Ellen Church

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Ellen Church
Captain Ellen Church.jpg
Born(1904-09-22)September 22, 1904
DiedAugust 22, 1965(1965-08-22) (aged 60)
EducationBachelor's degree of nursing education, University of Minnesota
OccupationFlight attendant
EmployerBoeing Air Transport (Predecessor of United Airlines)
Known forFirst female flight attendant

Ellen Church (September 22, 1904 – August 22, 1965) was the first female flight attendant.[1]


Church was born in Cresco, Iowa. After graduating from Cresco High School, Church studied nursing and worked in a San Francisco hospital.[2] She was a pilot and a registered nurse. Steve Stimpson, the manager of the San Francisco office of Boeing Air Transport (BAT), would not hire her as a pilot, but did pass along her suggestion to put nurses on board airplanes to calm the public's fear of flying.[2] In 1930, BAT hired Church as head stewardess, and she recruited seven others for a three-month trial period.[2]

The stewardesses, or "sky girls" as BAT called them,[1][3] had to be registered nurses, "single, younger than 25 years old; weigh less than 115 pounds [52 kg]; and stand less than 5 feet, 4 inches tall [1.63 m]".[1] In addition to attending to the passengers, they were expected to, when necessary, help with hauling luggage, fueling and assisting pilots to push the aircraft into hangars.[3] However, the salary was good: $125 a month.[1][2]

Church became the first stewardess to fly (though not the first flight attendant, as German Heinrich Kubis had preceded her in 1912). On May 15, 1930, she embarked on a Boeing 80A for a 20-hour flight from Oakland/San Francisco to Chicago with 13 stops and 14 passengers.[4] According to one source, the pilot was another aviation pioneer, Elrey Borge Jeppesen.[5]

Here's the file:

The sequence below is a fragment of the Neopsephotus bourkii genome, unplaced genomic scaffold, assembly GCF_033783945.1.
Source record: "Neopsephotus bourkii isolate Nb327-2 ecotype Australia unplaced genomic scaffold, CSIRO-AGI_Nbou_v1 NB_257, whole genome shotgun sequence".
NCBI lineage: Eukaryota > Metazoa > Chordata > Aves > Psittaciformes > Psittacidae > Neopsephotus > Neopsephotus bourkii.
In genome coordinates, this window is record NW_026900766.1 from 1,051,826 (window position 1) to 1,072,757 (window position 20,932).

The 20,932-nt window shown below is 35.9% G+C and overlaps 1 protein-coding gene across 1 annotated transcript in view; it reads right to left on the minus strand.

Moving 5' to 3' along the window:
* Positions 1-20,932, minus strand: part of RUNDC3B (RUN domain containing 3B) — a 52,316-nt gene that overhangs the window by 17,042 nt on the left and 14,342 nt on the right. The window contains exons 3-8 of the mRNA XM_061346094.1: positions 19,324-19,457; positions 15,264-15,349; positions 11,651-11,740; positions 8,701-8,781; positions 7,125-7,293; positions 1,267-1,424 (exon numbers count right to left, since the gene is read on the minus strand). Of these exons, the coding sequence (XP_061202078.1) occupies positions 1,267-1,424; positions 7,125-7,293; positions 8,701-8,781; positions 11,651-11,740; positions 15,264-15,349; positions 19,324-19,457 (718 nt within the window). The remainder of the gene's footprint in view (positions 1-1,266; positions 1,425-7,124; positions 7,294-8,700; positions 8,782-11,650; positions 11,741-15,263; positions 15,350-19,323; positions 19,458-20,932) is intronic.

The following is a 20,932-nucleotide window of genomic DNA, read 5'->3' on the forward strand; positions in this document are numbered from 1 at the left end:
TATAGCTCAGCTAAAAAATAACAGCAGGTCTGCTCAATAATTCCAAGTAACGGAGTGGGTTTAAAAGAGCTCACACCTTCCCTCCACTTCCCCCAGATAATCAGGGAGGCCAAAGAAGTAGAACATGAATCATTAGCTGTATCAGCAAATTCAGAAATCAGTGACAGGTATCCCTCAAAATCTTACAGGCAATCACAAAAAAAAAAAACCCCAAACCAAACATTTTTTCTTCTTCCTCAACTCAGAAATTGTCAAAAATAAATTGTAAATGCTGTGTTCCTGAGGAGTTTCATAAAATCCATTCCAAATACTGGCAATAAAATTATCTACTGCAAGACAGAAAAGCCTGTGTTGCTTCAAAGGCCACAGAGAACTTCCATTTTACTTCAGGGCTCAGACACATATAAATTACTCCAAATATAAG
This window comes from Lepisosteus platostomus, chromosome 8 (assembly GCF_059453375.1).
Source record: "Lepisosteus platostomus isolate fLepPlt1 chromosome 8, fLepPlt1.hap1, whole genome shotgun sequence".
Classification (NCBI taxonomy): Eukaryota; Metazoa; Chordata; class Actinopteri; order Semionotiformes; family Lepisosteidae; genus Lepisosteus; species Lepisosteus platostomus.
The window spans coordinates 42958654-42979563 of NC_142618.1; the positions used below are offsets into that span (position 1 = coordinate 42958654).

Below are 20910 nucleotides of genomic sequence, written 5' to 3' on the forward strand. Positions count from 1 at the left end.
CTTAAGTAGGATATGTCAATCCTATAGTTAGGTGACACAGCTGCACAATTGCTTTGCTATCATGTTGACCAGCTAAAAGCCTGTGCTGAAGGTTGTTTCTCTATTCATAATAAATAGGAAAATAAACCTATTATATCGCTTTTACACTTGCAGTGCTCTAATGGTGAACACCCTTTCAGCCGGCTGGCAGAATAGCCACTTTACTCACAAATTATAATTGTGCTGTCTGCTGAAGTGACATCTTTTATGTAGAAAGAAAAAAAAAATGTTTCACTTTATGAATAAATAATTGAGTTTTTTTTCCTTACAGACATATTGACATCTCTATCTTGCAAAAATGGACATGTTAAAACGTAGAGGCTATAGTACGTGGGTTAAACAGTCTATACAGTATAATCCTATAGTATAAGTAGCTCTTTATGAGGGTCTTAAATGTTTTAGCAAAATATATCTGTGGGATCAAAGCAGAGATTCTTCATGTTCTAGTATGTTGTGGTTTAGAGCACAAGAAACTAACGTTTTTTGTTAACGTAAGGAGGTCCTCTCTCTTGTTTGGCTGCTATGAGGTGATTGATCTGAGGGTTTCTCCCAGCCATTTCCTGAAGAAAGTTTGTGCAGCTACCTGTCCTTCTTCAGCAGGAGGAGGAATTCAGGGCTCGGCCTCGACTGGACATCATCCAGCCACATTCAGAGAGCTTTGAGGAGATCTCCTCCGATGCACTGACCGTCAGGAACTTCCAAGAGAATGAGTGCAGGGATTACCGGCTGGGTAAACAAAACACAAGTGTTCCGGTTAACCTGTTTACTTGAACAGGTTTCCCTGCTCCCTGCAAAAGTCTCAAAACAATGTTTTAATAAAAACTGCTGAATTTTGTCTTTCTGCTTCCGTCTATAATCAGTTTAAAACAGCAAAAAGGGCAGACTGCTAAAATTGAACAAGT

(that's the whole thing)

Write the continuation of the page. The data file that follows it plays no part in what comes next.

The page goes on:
The innovation was a resounding success - the other airlines followed BAT's example over the next few years - but an injury from an automobile accident ended her career after 18 months.

She obtained a bachelor's degree in nursing education from the University of Minnesota and resumed nursing.[1][6] In 1936, she became supervisor of pediatrics at Milwaukee County Hospital.[6] During World War II, Church served in the Army Nurse Corps as a captain and flight nurse and earned an Air Medal.[1] She moved to Terre Haute, Indiana, where she became director of nursing and later an administrator at Union Hospital.[6]

In 1964, she married Leonard Briggs Marshall, president of the Terre Haute First National Bank.[4][6] A horse riding accident ended her life in 1965.[4][6]


Cresco's municipal airport was named Ellen Church Field (KCJJ) in her honor.[1]


  1. ^ a b c d e f g "Ellen Church". PBS. Retrieved August 25, 2012.
  2. ^ a b c d "Ellen Church: The Flying Nurse". Iowa Public Television. Archived from the original on February 7, 2012. Retrieved August 25, 2012.
  3. ^ a b Tony Long (May 15, 2008). "May 15, 1930: The Skies Get a Little Bit Friendlier". Wired magazine. Retrieved August 25, 2012.
  4. ^ a b c Shane Nolan (April 30, 2010). "United Airlines Celebrates 80 Years Of The Flight Attendant Profession". Aviation Online Magazine. Retrieved August 25, 2012.
  5. ^ Cary Baird (February 2007). "New Book Marks Jeppesen's 100th Birthday". Archived from the original on June 27, 2012. Retrieved August 25, 2012.
  6. ^ a b c d e "Ellen (Marshall) Church". Cresco website (crespochamber.com). Retrieved August 25, 2012.[permanent dead link]

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